Friday, 29 February 2008

Marriage and Suicide

In a report published yesterday, the Office for National Statistics shows that married people have a substantially lower risk of suicide than non-marrieds.

The key findings of the report are (emphasis mine):

  • People who are married still have a substantially lower risk of
    suicide than those who are not, despite changes in marriage
    patterns over the last 25 years.

  • Despite an overall reduction in suicide rates, there has been no
    narrowing of the gap in suicide rates between those who are
    married and those who are single or divorced. Rates for single
    and divorced men and divorced women were around three times
    than for married men and women throughout. For single
    women, the differential widened from just over two times to
    around three times between 1983 and 2004

  • There was a small decrease in the differential between single and
    married men aged 25 to 44. Suicide rates were three times higher
    for single men in 1984 but two and a half times higher in 2004

  • Among men aged 45 and over, the gap in suicide rates between
    widowed and married men fell from just over four times to around
    three times between 1983 and 2004. For widowed women, the
    differential was around two and a half times throughout

Monday, 25 February 2008

Avoiding Worry 6 - Be Spiritual

Another way of avoiding worry ...

6. Be spiritual rather than material

The present world view is basically existential - live for now and for what pleases you. But the Bible says:

(a) Store up heavenly treasure

The verses in Matthew 6:19-6:24 about storing up heavenly treasure act as prelude to the teaching about worry. The juxtaposition of this teaching with the teaching about worrying is surely not a coincidence - even though in many of our Bibles it’s broken up with sub-headings.

The main lesson of this is: we have to get our priorities right. If we’re always concentrating on ourselves - what we need, treasures on earth - then it will lead to worry; but if we look outside of ourselves - the needs of the kingdom and of others, storing up treasure in heaven - then we’ll be less inclined to worry.

(b) Seek first his kingdom and his righteousness

But seek first his kingdom and his righteousness, and all these things will be given to you as well (Matthew 6:33)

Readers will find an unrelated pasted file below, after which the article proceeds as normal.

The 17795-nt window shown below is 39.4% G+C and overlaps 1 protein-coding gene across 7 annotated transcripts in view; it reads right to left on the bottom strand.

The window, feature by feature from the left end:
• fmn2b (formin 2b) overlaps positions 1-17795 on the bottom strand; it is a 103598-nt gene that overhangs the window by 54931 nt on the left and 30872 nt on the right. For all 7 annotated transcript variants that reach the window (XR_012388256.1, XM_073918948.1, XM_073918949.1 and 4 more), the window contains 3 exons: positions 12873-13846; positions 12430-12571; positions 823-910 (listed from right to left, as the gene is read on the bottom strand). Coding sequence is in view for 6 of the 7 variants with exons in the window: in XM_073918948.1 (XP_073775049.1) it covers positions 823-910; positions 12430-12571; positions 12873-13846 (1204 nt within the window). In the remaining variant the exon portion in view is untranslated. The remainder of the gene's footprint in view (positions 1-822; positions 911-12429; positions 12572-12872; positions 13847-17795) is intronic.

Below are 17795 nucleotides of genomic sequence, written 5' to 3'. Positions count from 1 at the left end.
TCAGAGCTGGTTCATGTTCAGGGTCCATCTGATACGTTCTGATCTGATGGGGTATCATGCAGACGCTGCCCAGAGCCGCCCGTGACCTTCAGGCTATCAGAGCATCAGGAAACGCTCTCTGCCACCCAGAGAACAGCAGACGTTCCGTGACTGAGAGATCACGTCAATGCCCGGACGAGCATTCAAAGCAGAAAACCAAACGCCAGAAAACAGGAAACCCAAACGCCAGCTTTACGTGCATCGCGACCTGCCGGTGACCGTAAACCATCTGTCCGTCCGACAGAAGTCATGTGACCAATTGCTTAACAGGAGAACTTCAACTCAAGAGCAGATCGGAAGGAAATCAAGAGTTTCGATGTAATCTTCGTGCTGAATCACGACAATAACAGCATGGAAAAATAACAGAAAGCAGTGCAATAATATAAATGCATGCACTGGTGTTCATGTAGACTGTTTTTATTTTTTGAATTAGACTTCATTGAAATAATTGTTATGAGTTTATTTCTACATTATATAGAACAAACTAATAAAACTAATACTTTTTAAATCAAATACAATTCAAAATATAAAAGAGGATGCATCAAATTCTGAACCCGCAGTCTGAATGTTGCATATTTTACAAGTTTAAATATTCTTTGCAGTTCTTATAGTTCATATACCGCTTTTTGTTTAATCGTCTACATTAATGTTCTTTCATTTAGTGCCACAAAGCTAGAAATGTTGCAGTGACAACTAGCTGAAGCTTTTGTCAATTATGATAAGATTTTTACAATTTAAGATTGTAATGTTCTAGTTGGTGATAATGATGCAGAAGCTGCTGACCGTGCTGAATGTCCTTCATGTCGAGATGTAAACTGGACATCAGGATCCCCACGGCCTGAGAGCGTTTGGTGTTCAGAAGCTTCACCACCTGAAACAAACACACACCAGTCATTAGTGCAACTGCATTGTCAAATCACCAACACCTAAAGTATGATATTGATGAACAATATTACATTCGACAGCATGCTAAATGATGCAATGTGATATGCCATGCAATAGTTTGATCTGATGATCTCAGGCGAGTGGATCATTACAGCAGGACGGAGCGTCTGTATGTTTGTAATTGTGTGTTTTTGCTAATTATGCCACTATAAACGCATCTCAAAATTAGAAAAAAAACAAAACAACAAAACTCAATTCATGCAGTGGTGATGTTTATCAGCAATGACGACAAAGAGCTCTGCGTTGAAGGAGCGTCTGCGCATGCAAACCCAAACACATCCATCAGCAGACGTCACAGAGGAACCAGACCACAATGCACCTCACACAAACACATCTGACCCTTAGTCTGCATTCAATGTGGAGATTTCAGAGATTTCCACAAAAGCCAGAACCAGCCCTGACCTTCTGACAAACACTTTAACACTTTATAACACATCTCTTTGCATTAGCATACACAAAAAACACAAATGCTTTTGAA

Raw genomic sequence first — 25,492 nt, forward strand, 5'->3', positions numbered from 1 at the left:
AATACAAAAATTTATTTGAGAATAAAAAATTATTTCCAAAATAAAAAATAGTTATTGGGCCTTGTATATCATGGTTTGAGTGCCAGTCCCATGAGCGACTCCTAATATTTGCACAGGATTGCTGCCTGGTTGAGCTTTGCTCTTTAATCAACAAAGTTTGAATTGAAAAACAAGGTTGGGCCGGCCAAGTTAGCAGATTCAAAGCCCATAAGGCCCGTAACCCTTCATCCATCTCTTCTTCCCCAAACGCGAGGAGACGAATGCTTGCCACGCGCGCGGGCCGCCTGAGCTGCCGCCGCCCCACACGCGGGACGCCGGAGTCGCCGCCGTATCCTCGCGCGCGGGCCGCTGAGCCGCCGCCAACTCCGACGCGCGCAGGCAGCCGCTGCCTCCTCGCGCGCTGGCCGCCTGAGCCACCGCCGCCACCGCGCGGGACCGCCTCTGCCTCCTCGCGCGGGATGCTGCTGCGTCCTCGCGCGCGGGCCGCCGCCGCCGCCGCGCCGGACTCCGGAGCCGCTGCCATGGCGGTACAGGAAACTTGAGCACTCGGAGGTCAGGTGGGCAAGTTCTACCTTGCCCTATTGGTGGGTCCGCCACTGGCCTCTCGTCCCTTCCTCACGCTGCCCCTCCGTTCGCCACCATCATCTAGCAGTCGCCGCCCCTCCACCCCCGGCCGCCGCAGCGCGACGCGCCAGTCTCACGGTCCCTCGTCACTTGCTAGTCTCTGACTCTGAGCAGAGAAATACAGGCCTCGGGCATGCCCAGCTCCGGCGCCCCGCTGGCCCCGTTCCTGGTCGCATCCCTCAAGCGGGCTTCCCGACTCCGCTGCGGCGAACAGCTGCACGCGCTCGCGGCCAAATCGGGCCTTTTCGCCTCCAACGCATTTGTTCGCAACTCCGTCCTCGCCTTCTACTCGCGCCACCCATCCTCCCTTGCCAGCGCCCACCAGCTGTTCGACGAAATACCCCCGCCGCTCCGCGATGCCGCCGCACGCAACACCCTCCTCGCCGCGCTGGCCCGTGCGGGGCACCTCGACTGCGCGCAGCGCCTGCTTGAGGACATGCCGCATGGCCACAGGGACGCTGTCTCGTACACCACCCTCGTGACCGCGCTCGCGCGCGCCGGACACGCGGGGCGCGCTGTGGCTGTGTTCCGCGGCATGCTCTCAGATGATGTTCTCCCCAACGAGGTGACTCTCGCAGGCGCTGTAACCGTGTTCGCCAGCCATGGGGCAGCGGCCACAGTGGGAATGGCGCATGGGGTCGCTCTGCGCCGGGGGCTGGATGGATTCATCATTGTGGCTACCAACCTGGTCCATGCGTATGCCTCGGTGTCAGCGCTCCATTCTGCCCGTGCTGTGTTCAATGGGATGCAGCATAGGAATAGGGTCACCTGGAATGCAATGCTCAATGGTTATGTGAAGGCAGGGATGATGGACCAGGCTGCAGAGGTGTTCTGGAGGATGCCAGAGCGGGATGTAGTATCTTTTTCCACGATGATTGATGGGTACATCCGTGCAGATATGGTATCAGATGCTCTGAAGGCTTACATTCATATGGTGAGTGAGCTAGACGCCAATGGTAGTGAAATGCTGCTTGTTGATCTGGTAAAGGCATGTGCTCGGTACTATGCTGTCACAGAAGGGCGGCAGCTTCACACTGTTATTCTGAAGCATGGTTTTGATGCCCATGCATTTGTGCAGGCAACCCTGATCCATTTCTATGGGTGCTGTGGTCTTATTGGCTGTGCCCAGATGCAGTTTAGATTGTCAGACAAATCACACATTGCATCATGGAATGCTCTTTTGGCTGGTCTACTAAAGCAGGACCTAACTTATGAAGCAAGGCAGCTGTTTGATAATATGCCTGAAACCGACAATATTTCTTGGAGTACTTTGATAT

Our main responsibility is to look to the needs of God’s spiritual kingdom, not our material needs. I would suggest that this includes: seeking to meet regularly with God’s people; praying for others; looking for ways to tell others about the good news of Christ; being kind to others; reading the Bible, meditating on what we read and seeking to put it into practice; seeking to live holy lives before God.

Saturday, 16 February 2008

Should the Church of England be Disestablished?

I came across a thoughtful post from Exiled Preacher on this question.

Some extracts ...

... the idea of an established Church is alien to the New Testament. Under the old covenant there was no distinction between the religious and civil aspects of Israel's life. The nation was a theocracy - God's chosen nation, living under the terms of his covenant.

But all that changed under the new covenant. Now the people of God are gathered from all nations. The Church may be a theocracy under the lordship of Christ, but she is distinct from the State. The State has been ordained by God to restrain evil and preserve peace and order in society (Romans 13:1-7). But the Church has been called to carry out her Great Commission to preach the gospel and make disciples for Christ from all peoples. The State may use force to subdue law breakers and protect its citizens. The Church's only weapon is the sword of the Spirit, the word of God.

There is no sense in the New Testament that the Church should aspire to a position of establishment. Obviously, that kind of thing would have been impossible under Nero. But the apostles don't so much as hint that a State established Church would be in any way desirable. All they asked was that the State tolerated the existence and activities of the Church (see Paul in Acts).

The apostles would certainly have been outraged at the thought that the State could appoint Church leaders. But the Church/State distinction found so clearly in the New Testament was gradually eroded away from Constantine onwards ...

... Some would like to see the Church of England disestablished for secular reasons. They resent the intrusion of Christianity into public life. But that is certainly not my motivation. Christ's lordship is not limited to the Church. He is Lord of all. Christians should [act] as salt and light to influence the direction of their country. We can do that by scrutinising legislation, writing to [MPs], lobbying Government ministers and so on. It would be a good thing if more genuine believers entered politics to bring Christian values to bear upon the public square.

The fact that the Constitution of the USA forbids the establishment of a Church, does not mean that Christianity has no voice in public life over there. In fact it is a strange paradox that in England, with its officially established Church, Christianity is often banished to the sidelines. ...